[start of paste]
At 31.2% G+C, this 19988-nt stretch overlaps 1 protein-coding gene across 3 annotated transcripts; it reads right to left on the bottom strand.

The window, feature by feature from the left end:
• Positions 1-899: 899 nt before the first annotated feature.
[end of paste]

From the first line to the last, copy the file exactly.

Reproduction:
At 31.2% G+C, this 19988-nt stretch overlaps 1 protein-coding gene across 3 annotated transcripts; it reads right to left on the bottom strand.

The window, feature by feature from the left end:
• Positions 1-899: 899 nt before the first annotated feature.